At the Dems forum, Kunselman identified himself in his closing statement as a common-sense, fiscally responsible Democrat, who lives in a low- to moderate-income neighborhood, not an upscale neighborhood – a precinct where there’s a mobile home park. The attempted contrast was apparently to neighborhoods where Petersen and Taylor live, which feature median home values of something like $370,000 and $440,000, respectively. Even though it was Petersen and Taylor who were probably being lumped together, it was Briere who was stirred to respond. In her closing statement, she said she wouldn’t talk about her economic status, but anyone who’s been to her house knows she’s not living in a posh neighborhood. “The idea that we play against each other that way strikes me as absurd, because we’re not here to work for ourselves and we’re not here for any other reason except to represent you,” Briere said.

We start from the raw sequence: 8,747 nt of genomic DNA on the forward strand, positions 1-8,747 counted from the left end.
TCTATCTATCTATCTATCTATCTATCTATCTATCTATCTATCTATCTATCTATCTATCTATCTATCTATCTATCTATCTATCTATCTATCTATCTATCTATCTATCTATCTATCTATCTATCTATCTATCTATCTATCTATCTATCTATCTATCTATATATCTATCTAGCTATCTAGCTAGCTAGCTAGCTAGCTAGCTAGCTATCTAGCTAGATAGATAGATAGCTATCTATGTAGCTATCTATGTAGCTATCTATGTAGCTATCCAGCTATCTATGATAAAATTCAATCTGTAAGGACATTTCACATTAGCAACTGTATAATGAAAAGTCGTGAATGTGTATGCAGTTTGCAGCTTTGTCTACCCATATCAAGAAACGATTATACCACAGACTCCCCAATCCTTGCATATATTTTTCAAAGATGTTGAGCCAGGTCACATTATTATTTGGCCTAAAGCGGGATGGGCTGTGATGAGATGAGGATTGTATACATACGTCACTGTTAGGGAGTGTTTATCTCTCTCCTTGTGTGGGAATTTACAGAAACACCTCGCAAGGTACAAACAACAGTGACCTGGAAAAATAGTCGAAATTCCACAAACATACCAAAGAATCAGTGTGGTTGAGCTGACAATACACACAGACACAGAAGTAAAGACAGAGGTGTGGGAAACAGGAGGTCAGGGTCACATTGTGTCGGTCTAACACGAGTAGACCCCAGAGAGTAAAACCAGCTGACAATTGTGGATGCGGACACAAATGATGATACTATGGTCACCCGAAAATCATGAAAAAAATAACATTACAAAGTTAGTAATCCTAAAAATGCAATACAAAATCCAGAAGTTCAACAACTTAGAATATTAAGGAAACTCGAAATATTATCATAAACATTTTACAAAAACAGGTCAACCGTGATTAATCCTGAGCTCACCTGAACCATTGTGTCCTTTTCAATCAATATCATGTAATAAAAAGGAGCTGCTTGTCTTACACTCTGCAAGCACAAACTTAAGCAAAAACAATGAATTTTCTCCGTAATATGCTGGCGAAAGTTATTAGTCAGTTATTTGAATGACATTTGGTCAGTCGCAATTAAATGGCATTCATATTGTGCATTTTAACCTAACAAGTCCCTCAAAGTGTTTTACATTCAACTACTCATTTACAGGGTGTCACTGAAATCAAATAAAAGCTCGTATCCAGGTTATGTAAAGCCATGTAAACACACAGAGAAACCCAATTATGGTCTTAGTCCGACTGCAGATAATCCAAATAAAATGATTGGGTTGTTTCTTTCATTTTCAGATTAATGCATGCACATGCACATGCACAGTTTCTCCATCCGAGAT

Kunselman also highlighted his personal self at the Literati Bookstore forum. At the Literati forum you learned that Kunselman worked as a roadie in the past. From that forum, you also learned that he grew up in Ann Arbor and had an acquaintance with a police officer: “And I remember the beat cops. I remember Officer Blake. We got to know them as teenagers. … I won’t tell you why! From that experience, as a teenage rebel growing up in Ann Arbor, I have great admiration for the police force as an adult. Because I understand the difficulties that they have to deal with, I understand the clientele they have to deal with, and I think that’s the number one issue.”
Briere played off Kunselman’s vignette a bit later at the Literati forum and got a laugh line out of it: “I remember beat cops too, although I was not a troubled teenager. I wasn’t a rebellious teenager, either!” If it was not clear from that follow-up that Briere was in some sense chiding Kunselman for talking too much about himself, then it was possibly more apparent later on when she gave her closing statement: “I didn’t talk a lot about myself, I talked a lot about what I think and what I believe and what I have done. … That’s what I bring to this – a skill set …”